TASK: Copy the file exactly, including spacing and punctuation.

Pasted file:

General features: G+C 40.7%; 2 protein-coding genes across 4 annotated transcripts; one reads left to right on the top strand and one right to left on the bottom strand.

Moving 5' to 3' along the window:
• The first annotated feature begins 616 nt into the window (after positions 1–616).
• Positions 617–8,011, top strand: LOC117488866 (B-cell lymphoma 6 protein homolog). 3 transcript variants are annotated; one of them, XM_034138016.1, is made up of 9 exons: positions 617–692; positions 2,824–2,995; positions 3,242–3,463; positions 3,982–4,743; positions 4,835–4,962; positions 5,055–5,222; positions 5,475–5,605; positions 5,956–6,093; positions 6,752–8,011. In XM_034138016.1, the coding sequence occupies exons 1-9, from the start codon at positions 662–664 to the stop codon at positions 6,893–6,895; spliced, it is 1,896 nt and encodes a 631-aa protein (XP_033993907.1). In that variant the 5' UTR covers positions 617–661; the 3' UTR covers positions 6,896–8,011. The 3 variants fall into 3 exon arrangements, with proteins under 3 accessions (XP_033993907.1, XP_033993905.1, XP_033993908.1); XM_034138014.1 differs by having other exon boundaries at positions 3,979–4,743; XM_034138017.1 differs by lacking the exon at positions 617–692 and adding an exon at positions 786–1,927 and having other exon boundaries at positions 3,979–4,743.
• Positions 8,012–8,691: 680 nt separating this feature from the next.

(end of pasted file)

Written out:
General features: G+C 40.7%; 2 protein-coding genes across 4 annotated transcripts; one reads left to right on the top strand and one right to left on the bottom strand.

Moving 5' to 3' along the window:
• The first annotated feature begins 616 nt into the window (after positions 1–616).
• Positions 617–8,011, top strand: LOC117488866 (B-cell lymphoma 6 protein homolog). 3 transcript variants are annotated; one of them, XM_034138016.1, is made up of 9 exons: positions 617–692; positions 2,824–2,995; positions 3,242–3,463; positions 3,982–4,743; positions 4,835–4,962; positions 5,055–5,222; positions 5,475–5,605; positions 5,956–6,093; positions 6,752–8,011. In XM_034138016.1, the coding sequence occupies exons 1-9, from the start codon at positions 662–664 to the stop codon at positions 6,893–6,895; spliced, it is 1,896 nt and encodes a 631-aa protein (XP_033993907.1). In that variant the 5' UTR covers positions 617–661; the 3' UTR covers positions 6,896–8,011. The 3 variants fall into 3 exon arrangements, with proteins under 3 accessions (XP_033993907.1, XP_033993905.1, XP_033993908.1); XM_034138014.1 differs by having other exon boundaries at positions 3,979–4,743; XM_034138017.1 differs by lacking the exon at positions 617–692 and adding an exon at positions 786–1,927 and having other exon boundaries at positions 3,979–4,743.
• Positions 8,012–8,691: 680 nt separating this feature from the next.